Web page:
Monday, January 29, 2018

King-02: The First Obligation of Civil Disobedience - Gather Information

So, you want to engage in some civil disobedience.

There are rules, at least according to the model of Martin Luther King.

A cornerstone of King’s argument is his use of Natural Law Theory - presented through the slogan, “unjust law is no law at all.” What this means is that people have no moral obligation to do that which is unjust, or to submit to injustice, even when commanded to do so by an unjust law.

However, there is a flip side to this coin, moral law remains binding on all of us.

King himself wrote in his famous Letter from a Birmingham Jail:

Since we so diligently urge people to obey the Supreme Court's decision of 1954 outlawing segregation in the public schools, at first glance it may seem rather paradoxical for us consciously to break laws. One may well ask: "How can you advocate breaking some laws and obeying others?" The answer lies in the fact that there are two types of laws: just and unjust. I would be the first to advocate obeying just laws. One has not only a legal but a moral responsibility to obey just laws.

He reinforced this by writing:

One who breaks an unjust law must do so openly, lovingly, and with a willingness to accept the penalty. I submit that an individual who breaks a law that conscience tells him is unjust, and who willingly accepts the penalty of imprisonment in order to arouse the conscience of the community over its injustice, is in reality expressing the highest respect for law.

On this note, the actions of Edward Snowden, who fled to Russia after leaking sensitive documents, do not measure well. Unlike Chelsea Minning (the person who leaked several Iraq documents to Wikileaks), and Daneil Elsberg (who leaked The Pentagon Papers), both of whom remained in the United States and were willing to accept punishment.

This moral law is binding, even where human law fails to enforce it. Slavery does not become legitimate when commanded by unjust law. Nor does it become legitimate because the law is silent on the issue - thus permitting it. That which is wrong remains wrong regardless of what the law says on this issue.

Thus, we have King’s commitment to non-violence. The laws against assault, arson, vandalism, theft (looting), and the rape and murder of innocent people are “just law”, and King’s insistence that we have a moral obligation to obey just law applies to these acts. When he advocates obeying just law, he applies this principle not only to obeying the 1954 Supreme Court decision, but to his fellow demonstrators obeying the laws against vandalism, arson, assault, theft, and other forms of violence.

This leads to the first requirement of morally legitimate civil disobedience - to ensure that one's cause is just.

You can open up a newsfeed, or go through any social media, to find people who are outraged about atrocities that never took place, or who are simply reacting to a headline without understanding the facts of the case. This is far too common. However, on King's model, it does not provide a legitimate foundation for civil disobedience. The first step is to find out the actual facts of the matter - to make certain that one actually has the case.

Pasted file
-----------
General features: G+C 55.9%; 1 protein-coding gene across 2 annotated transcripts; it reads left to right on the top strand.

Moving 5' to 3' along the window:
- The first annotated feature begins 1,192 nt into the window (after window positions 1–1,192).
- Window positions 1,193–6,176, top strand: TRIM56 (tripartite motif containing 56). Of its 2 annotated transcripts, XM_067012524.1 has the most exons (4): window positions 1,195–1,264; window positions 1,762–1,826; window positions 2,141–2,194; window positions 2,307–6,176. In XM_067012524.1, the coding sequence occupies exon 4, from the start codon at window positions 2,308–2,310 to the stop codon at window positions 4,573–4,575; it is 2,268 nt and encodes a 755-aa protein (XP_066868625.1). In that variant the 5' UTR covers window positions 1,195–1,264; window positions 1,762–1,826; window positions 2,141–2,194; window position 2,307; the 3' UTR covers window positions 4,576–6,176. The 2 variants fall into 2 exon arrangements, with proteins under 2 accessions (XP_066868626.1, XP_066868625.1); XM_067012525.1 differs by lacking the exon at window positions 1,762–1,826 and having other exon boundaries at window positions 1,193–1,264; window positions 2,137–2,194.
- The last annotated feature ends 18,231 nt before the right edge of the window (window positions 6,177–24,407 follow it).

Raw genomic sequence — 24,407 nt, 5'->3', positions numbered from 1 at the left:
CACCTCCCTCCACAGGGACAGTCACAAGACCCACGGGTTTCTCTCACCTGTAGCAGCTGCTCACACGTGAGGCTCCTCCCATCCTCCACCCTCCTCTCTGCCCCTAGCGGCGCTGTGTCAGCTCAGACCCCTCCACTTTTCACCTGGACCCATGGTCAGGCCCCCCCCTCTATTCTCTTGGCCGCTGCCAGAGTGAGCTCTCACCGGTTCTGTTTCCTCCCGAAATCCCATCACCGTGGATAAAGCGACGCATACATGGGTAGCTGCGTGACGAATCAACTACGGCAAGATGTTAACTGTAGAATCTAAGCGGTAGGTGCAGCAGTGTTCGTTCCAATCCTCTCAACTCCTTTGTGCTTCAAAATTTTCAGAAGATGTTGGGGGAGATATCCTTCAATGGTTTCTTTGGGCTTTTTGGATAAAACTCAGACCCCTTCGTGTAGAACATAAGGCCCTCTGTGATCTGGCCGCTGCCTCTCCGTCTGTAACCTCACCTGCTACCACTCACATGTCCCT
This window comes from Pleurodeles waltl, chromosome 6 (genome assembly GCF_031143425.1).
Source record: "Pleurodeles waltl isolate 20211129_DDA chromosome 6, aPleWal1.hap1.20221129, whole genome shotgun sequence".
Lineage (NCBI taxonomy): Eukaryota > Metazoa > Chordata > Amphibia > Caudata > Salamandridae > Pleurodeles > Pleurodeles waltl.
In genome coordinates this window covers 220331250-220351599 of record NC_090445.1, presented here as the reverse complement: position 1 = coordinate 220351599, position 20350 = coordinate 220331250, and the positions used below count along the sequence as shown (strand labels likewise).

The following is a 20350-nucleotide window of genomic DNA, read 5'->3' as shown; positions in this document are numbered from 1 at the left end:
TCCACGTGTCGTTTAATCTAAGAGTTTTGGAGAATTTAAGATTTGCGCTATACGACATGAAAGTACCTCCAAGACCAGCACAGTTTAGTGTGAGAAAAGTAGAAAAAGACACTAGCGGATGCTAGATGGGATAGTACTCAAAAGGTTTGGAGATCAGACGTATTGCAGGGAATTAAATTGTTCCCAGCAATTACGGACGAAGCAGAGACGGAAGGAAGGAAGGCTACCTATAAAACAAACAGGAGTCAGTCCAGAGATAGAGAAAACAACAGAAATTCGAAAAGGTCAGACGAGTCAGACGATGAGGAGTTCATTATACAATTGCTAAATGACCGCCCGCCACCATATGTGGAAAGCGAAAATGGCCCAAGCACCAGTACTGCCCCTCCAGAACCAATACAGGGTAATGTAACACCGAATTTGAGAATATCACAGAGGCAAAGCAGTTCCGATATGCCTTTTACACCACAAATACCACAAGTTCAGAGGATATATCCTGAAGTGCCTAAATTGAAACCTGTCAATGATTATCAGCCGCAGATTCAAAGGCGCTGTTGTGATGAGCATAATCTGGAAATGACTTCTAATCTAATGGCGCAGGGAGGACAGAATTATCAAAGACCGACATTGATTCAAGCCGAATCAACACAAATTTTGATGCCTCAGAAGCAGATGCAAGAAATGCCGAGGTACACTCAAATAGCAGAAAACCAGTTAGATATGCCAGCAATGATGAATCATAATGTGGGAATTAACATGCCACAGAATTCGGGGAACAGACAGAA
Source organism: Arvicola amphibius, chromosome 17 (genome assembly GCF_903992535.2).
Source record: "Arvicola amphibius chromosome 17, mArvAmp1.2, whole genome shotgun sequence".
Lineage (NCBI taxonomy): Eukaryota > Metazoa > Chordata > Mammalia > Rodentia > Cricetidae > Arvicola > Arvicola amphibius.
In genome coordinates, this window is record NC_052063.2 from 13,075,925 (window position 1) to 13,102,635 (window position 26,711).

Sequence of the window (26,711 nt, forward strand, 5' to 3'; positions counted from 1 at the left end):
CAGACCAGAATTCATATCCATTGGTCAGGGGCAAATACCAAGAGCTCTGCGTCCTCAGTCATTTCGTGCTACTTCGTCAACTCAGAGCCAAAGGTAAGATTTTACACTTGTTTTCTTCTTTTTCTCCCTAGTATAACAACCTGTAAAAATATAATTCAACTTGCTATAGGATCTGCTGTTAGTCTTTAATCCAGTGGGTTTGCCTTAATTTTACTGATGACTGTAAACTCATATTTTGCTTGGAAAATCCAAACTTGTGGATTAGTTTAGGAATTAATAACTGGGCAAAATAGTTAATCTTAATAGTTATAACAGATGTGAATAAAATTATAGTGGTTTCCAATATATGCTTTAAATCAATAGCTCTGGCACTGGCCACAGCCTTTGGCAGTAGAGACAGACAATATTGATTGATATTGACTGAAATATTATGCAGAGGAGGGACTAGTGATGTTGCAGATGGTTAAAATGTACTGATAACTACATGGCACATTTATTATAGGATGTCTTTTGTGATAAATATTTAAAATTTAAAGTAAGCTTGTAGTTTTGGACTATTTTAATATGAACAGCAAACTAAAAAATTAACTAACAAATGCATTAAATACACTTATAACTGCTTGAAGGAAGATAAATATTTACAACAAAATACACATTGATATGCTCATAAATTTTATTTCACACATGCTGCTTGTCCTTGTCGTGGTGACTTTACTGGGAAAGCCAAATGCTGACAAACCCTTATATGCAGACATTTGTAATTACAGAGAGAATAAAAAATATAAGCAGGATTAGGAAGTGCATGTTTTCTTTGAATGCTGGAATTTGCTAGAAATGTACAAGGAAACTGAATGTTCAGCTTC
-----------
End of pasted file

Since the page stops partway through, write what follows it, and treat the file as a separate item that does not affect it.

In natural law theory, one would defend this position by arguing that justness comes from reason. A misapplication of reason is likely to lead to injustice. However, an individual who rejects rationalism can still defend the principle of epistemic responsibility. Reckless thinkers are responsible for far more harm than any other type of moral irresponsibility that a person can be guilty of. We lament the cardnage of drunk drivers, yet the tens of thousands of people they kill and hundreds of thousands that they maim is insignificant compared to the suffering that reckless thinkers inflict on humanity.

As I am fond of pointing out, I got into this subject of moral philosophy out of a wonder that a whole culture - the antebellum south - were willing not only to die, but to kill, in the name of preserving white supremacy. Those who think that the Southern soldiers fought for some more noble cause need to study some history. The fought to preserve the southern way of life, and the part of the southern way of life that they cared about the most was white supremacy.

So, before one does something so drastic as to break the law in the defense of justice, one has an obligation to gather the facts and make sure that one is actually on the side of justice, and is not - instead - as is so often the case - marching off to the preservation of injustice. This requires more than just a measure of one's own sentiment. Trust me, the perpetrators of injustice, such as the Confederate soldier, are just as capable of feeling outrage as the slave or the victims of racist discriminatory legislation. It requires the application of reason.

Even where we talk about reason, we must be worried about motivated reasoning. This is reasoning that takes a desired conclusion as true, and then looks for the evidence that supports it, while tossing out any evidence against it. It requires an objective view of the facts - the type of evidence that would persuade an impartial jury. If one does not have the time to look at the evidence oneself, then one should give one's opinion over to those who examine the issue impartially, rather than to a faction in the dispute who has reason to misinterpret the evidence in their own favor.

If one is going to break the law in defense of justice, then justice demands at least this much from its defenders.

No comments: